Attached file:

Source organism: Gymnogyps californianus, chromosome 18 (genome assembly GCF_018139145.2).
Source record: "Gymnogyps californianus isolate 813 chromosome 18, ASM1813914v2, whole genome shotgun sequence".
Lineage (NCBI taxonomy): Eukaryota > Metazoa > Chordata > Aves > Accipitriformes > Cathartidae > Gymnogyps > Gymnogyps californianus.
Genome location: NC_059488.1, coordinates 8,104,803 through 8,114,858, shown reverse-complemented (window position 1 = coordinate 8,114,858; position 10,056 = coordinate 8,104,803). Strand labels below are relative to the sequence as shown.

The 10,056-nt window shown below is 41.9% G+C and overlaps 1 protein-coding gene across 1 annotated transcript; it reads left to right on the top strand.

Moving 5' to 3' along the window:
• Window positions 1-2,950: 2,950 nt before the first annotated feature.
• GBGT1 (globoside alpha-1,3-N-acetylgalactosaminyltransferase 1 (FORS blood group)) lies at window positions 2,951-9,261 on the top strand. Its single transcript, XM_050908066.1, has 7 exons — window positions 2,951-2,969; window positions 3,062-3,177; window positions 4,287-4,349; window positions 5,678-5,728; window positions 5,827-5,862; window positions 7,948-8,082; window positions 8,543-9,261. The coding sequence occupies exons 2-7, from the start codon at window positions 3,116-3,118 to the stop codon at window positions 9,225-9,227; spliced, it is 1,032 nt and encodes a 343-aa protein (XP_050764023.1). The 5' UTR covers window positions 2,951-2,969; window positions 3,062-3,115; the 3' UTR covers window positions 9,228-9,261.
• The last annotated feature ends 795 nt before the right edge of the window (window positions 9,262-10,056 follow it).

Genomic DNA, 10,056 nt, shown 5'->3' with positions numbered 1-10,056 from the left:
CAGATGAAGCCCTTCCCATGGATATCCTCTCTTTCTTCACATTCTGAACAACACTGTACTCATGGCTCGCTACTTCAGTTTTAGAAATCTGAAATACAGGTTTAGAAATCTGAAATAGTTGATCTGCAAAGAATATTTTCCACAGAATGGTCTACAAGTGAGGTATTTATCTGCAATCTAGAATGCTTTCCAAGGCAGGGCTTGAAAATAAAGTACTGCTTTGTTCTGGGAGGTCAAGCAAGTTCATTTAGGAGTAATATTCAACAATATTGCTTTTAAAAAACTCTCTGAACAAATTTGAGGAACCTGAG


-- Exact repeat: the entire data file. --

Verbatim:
Source organism: Gymnogyps californianus, chromosome 18 (genome assembly GCF_018139145.2).
Source record: "Gymnogyps californianus isolate 813 chromosome 18, ASM1813914v2, whole genome shotgun sequence".
Lineage (NCBI taxonomy): Eukaryota > Metazoa > Chordata > Aves > Accipitriformes > Cathartidae > Gymnogyps > Gymnogyps californianus.
Genome location: NC_059488.1, coordinates 8,104,803 through 8,114,858, shown reverse-complemented (window position 1 = coordinate 8,114,858; position 10,056 = coordinate 8,104,803). Strand labels below are relative to the sequence as shown.

The 10,056-nt window shown below is 41.9% G+C and overlaps 1 protein-coding gene across 1 annotated transcript; it reads left to right on the top strand.

Moving 5' to 3' along the window:
• Window positions 1-2,950: 2,950 nt before the first annotated feature.
• GBGT1 (globoside alpha-1,3-N-acetylgalactosaminyltransferase 1 (FORS blood group)) lies at window positions 2,951-9,261 on the top strand. Its single transcript, XM_050908066.1, has 7 exons — window positions 2,951-2,969; window positions 3,062-3,177; window positions 4,287-4,349; window positions 5,678-5,728; window positions 5,827-5,862; window positions 7,948-8,082; window positions 8,543-9,261. The coding sequence occupies exons 2-7, from the start codon at window positions 3,116-3,118 to the stop codon at window positions 9,225-9,227; spliced, it is 1,032 nt and encodes a 343-aa protein (XP_050764023.1). The 5' UTR covers window positions 2,951-2,969; window positions 3,062-3,115; the 3' UTR covers window positions 9,228-9,261.
• The last annotated feature ends 795 nt before the right edge of the window (window positions 9,262-10,056 follow it).

Genomic DNA, 10,056 nt, shown 5'->3' with positions numbered 1-10,056 from the left:
CAGATGAAGCCCTTCCCATGGATATCCTCTCTTTCTTCACATTCTGAACAACACTGTACTCATGGCTCGCTACTTCAGTTTTAGAAATCTGAAATACAGGTTTAGAAATCTGAAATAGTTGATCTGCAAAGAATATTTTCCACAGAATGGTCTACAAGTGAGGTATTTATCTGCAATCTAGAATGCTTTCCAAGGCAGGGCTTGAAAATAAAGTACTGCTTTGTTCTGGGAGGTCAAGCAAGTTCATTTAGGAGTAATATTCAACAATATTGCTTTTAAAAAACTCTCTGAACAAATTTGAGGAACCTGAG